Underground Railroad by Colson Whitehead book cover

By Laila Weir

Calling all pregnant moms and parents-to-be! Literacy impacts everything from academic success to income to a person’s chances of avoiding incarceration. But did you know that most American children are falling short of where they should be in reading? And being behind in elementary school predicts long-term struggles.

To help your child achieve the reading success they need to pursue their full potential and create the life they deserve, you can build their language skills from the very beginning. How parents interact with their infants can have a profound effect on literacy, so don’t wait until they’re six months or a year old, or talking, or heading off to school to get started. In fact, the best time to start preparing their path to reading and writing is now—before they’re even here. 

We realize the imminent arrival of your baby may be occupying most of your attention right now! But we invite you to dedicate a few moments to thinking about your longer-term plans. Once babies arrive they have a way of taking up your spare time: Before you know it, the months go by and your intentions may go out the window. A little preparation now can keep you on track during those fabulous but flying-by-the-seat-of-your-bathrobe days after Baby’s arrival.

Read through the tips below to hit the ground running when your little reader-to-be shows up.

Learn about the Benefits of Reading to Babies and the Smart Way to Read Aloud

Check out our series on how to maximize the benefits of reading aloud to your kids. They’re quick and easy reads with actionable tips, so don’t hesitate to dive right in. You’ll learn about the science behind literacy development and the little ways you can give your kids the best start possible. (Hint: Not all reading aloud is created equal.)

Get Some Basic Literacy Supplies on Hand

We know, we know: Diapers and baby clothes may be topping your list of what to stock up on, and we won’t argue with that. But this is also a good time to start thinking about what else you want to have for your little one.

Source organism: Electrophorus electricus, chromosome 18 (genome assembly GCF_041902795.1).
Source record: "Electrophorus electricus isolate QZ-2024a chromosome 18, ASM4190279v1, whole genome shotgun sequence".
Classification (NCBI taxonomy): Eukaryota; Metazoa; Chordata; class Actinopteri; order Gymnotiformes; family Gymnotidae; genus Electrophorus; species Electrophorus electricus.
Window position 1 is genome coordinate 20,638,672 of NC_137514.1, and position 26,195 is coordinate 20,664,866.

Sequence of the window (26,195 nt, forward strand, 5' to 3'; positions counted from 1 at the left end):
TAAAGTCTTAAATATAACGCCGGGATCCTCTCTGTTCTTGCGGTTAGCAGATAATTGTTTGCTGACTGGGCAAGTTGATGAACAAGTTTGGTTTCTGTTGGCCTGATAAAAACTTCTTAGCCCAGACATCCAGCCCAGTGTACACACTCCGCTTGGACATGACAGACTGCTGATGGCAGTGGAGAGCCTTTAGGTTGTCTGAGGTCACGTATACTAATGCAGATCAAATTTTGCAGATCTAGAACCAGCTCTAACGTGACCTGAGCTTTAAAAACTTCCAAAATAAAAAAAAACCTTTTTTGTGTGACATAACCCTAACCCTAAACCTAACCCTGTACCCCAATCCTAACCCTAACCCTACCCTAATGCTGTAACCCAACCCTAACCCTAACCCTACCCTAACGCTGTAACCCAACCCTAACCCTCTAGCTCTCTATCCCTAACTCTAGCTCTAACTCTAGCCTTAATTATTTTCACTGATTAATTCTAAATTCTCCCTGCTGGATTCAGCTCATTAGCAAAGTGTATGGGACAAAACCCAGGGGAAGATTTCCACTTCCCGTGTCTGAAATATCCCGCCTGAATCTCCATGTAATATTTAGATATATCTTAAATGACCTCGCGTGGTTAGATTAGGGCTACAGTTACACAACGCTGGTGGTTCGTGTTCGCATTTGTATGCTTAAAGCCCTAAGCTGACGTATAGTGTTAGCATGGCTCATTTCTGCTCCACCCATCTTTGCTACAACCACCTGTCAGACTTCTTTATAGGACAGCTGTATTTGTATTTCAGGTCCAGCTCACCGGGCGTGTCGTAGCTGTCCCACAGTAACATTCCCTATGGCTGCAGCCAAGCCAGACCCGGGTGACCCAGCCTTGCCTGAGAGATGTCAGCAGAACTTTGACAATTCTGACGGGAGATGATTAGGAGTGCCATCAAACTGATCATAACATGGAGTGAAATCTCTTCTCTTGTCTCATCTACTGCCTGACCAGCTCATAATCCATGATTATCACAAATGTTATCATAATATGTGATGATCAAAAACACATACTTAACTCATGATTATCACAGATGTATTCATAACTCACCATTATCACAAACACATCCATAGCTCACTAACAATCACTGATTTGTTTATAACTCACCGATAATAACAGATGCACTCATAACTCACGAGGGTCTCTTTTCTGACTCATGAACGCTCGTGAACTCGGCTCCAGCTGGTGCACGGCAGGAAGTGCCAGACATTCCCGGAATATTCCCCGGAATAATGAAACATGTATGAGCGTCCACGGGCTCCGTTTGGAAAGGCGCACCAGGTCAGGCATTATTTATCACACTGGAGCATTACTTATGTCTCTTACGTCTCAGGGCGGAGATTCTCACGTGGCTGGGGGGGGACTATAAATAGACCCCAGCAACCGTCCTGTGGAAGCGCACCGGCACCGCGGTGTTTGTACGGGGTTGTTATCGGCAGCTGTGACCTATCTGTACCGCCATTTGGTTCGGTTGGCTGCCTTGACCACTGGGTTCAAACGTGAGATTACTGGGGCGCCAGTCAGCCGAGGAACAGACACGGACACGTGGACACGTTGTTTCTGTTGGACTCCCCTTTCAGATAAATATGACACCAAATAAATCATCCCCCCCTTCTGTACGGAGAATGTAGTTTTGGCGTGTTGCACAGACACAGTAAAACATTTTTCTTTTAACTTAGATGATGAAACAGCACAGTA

This does not mean you need to go buy out the whole bookstore or educational supply store. In fact, you can get your baby off to a great start with just a few dollars and a library card! But having a few well-chosen literacy-supporting supplies around will make a big difference in raising your reader—just like having blocks available can pay dividends beyond keeping little hands busy (kids who play with blocks build spatial awareness that helps their math skills later).

Obviously, the key literacy supply to have on hand is—you guessed it—books. And we’ve got a post that will help you choose the absolute best baby books for building literacy from the get-go. Your local library should have plenty of options, and thrift stores also often carry baby books.

But, just like supporting literacy doesn’t start and end with reciting picture books verbatim (as you’ll know from the articles linked above), literacy supplies don’t start and end with a healthy bookshelf. Like just about anything else with young children, teaching early literacy skills should be a hands-on endeavor. 

So check out our post on the best, easiest, most affordable literacy-supporting items for helping little ones learn letters and progress towards reading. Your infant will be a toddler before you know it, and preparing now to help them master their ABCs will ensure you’re ready when that day comes.

Follow Bookstagram Accounts that Recommend Great Children’s Books

Do you catch yourself scrolling mindlessly on social media? We get it. Here’s the good news: You can turn your scrolling into a literacy-building activity for your reader-to-be! In a happy, literary corner of the internet, #bookstagram accounts on Instagram offer an easy way to find reading recommendations and discover new authors. 

Take time now to follow accounts that recommend positive books to help you build the family reading life you want. Then you can mindlessly scroll with a purpose during tired snuggles with your baby later on. Our post about bookstagrammers who share kids’ books and tips on building an inclusive children’s library will get you started. Soon your wish list will be chock-full of awesome reads for Baby—and maybe a few for you, too!

Let us know how else you’re getting ready to raise a reader in the comments.